Page 8, 18th June 1948

18th June 1948
Page 8
Page 8, 18th June 1948 — Irish News Letter

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Locations: Dublin


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Irish News Letter

uarter-Of -A-Million To Be Spent On Preserving The Forests

By THE EARL OF WICKLOW An estimate of £265,000 has been passed in the Dail for forestry for the coming year.

There is, no doubt, much to be done. During the war years the previous Government, through no fault of its own, was gravely handicapped in this matter owing to the lack of rabbit-wire and young trees, Mr. Blowick (Clan no Tolman —Farmers' Party), the Minister for Lands, moving the estimate, assured the House that rabbit-netting was once more available, and that it is hoped to plant a minimum of 6.000 acres in 1948-1949.

On the whole we may congratulate all Irish Governments on their forestry achievements since the establishment of the Free State in 1922.

Previous to that there was no adequate control of timber-felling, and there was an alarming amount of vandalism—an example of this was the denuding of Bray Head during the first world war.* Having achieved our independence we have had a strict eye to our timber, which as a national asset is the easiest to destroy and the slowest to replace; legislation was passed in the Dail making it a punishable offence to cut timber without an official permit, which permission is almost invariably coupled with an obligation to replant.

A forestry expert has informed me that the present legislation has too many loopholes, and that a more drastic Bill is on the way.

A difficulty in the way of the

Department of Forestry is that there is still an unsatiated land-hunger in this country. and there is usually a considerable amount of local indignation when any land which could be considered arable comes under forestry plantation.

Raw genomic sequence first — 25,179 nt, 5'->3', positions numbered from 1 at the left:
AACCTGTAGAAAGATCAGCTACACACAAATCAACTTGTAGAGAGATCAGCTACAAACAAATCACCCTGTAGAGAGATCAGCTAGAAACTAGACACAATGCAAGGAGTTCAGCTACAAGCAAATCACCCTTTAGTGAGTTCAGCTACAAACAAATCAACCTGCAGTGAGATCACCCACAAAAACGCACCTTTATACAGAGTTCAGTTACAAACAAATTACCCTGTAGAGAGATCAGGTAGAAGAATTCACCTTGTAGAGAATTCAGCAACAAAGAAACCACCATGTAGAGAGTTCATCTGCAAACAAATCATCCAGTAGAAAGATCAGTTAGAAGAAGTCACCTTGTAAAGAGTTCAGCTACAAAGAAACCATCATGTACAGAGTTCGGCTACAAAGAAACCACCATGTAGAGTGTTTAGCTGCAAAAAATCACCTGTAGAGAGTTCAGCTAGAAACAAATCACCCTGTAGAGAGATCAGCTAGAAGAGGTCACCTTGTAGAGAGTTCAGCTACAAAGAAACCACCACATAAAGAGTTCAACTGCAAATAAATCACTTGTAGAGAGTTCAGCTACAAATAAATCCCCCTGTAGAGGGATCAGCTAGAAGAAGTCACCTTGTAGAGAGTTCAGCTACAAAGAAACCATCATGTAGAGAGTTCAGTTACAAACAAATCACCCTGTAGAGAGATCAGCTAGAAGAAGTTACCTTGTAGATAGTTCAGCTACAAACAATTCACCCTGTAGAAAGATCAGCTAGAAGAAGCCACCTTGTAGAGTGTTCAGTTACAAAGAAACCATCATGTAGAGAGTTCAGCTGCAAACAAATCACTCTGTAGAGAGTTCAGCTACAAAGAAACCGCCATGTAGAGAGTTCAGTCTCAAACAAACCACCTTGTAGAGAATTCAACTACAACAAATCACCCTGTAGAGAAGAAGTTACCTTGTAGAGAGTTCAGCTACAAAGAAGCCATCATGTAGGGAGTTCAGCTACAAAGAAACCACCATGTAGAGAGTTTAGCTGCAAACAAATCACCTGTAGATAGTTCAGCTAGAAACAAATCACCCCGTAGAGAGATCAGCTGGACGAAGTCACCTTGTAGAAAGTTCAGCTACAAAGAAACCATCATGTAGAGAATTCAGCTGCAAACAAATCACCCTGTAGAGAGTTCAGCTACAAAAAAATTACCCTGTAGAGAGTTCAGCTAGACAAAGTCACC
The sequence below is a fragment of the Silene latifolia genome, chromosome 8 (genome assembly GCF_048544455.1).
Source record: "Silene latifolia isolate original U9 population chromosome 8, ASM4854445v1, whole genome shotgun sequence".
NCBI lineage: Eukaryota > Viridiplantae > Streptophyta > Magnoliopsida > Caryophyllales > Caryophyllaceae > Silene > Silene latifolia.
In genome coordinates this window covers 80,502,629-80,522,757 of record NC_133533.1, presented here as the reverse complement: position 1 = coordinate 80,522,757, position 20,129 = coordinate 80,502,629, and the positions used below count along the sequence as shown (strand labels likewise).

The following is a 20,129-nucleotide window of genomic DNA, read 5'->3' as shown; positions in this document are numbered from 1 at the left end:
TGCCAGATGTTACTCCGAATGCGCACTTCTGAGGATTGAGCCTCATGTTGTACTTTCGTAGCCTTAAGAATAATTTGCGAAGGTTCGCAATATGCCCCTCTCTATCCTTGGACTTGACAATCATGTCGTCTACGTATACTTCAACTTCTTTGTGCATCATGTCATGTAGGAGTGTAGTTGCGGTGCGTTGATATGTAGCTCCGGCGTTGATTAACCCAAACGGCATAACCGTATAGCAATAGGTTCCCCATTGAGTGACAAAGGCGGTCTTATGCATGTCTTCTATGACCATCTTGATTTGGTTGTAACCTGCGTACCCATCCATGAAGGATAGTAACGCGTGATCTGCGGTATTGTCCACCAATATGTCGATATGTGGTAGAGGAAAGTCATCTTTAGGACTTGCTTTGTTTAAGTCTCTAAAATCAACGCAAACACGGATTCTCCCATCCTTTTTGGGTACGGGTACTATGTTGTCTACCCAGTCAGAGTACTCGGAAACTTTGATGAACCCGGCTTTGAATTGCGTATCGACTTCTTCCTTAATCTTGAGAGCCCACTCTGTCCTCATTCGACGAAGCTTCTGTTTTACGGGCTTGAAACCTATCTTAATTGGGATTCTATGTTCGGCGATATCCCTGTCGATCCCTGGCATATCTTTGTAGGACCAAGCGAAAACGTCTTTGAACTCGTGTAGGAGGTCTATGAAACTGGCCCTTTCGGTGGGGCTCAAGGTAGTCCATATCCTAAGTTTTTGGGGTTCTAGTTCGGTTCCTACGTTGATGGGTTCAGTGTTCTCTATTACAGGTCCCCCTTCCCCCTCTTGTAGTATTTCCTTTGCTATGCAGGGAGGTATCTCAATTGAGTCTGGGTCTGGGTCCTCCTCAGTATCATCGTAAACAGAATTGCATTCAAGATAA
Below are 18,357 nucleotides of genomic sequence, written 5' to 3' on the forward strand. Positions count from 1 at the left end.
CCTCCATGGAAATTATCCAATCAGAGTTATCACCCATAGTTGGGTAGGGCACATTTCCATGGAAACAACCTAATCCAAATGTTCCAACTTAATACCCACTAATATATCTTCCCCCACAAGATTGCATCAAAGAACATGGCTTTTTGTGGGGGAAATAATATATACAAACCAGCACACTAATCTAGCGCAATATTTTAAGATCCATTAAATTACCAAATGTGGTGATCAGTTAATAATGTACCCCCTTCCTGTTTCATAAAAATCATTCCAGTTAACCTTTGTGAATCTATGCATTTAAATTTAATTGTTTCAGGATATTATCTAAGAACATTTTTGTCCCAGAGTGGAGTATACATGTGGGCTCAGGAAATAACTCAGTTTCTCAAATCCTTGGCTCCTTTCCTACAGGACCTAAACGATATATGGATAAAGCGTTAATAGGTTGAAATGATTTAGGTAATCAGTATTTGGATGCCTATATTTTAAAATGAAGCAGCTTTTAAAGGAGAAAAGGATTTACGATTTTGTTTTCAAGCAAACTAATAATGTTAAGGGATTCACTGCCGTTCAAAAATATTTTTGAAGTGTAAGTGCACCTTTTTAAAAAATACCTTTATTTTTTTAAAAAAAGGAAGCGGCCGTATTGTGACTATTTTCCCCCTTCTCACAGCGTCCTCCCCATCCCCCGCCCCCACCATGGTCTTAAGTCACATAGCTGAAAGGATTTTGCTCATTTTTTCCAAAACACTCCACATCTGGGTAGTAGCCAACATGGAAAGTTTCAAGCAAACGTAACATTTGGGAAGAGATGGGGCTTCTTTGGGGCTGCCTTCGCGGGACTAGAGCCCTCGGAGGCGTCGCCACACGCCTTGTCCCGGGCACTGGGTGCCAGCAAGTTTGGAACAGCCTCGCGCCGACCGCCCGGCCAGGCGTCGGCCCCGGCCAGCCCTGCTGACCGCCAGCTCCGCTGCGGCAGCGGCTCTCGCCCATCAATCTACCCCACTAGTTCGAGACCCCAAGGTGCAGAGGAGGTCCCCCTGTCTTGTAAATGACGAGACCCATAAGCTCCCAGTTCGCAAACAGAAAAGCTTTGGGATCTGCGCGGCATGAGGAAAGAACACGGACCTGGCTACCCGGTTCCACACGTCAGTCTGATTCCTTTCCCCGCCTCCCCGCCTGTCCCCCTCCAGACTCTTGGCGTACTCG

It is important that everything possible should be done to show the country people that priests are an essential national asset.


It is gratifying to see several Irish names in the present Birthday Honours lists. The recent list contains Walter Starkie, Elizabeth Bowen, Henry Phillips (manager of the Carl Rosa Opera Company) and Air-Commodore Frank Whittle, who recently received £100,000 free of tax for his jet engine inventions.

Dr. Starkie, who is now in charge of the British Council of Spain and was formerly professor of Spanish in Trinity College, Dublin, is a Catholic, and he has 'already received honours from the Governments of Italy and France.

His appointment in Spain was a stroke of genius as he is as well known in that country as in Ireland, where he is an immensely popular figure. He is also well known all over the world for his books on the Spanish gypsies.


For some months past Dublin was promised the European premiere of Eugene O'Neill's latest play, The Iceman Cometh; in fact, 1 understand two other capitals have already experienced this strangely sordid entertairunent.

I cannot adopt a priggish tone and say that what appealed to America was disapproved of in Dublin, because crowded houses applauded continuously throughout the four-and-a-half hours of each performance.

I acknowledge O'Neill's great power as a dramatist, but the dreary coarseness and philosophical futility of this misuse of his talents should not have been acclaimed enthusiastically by an Irish audience.

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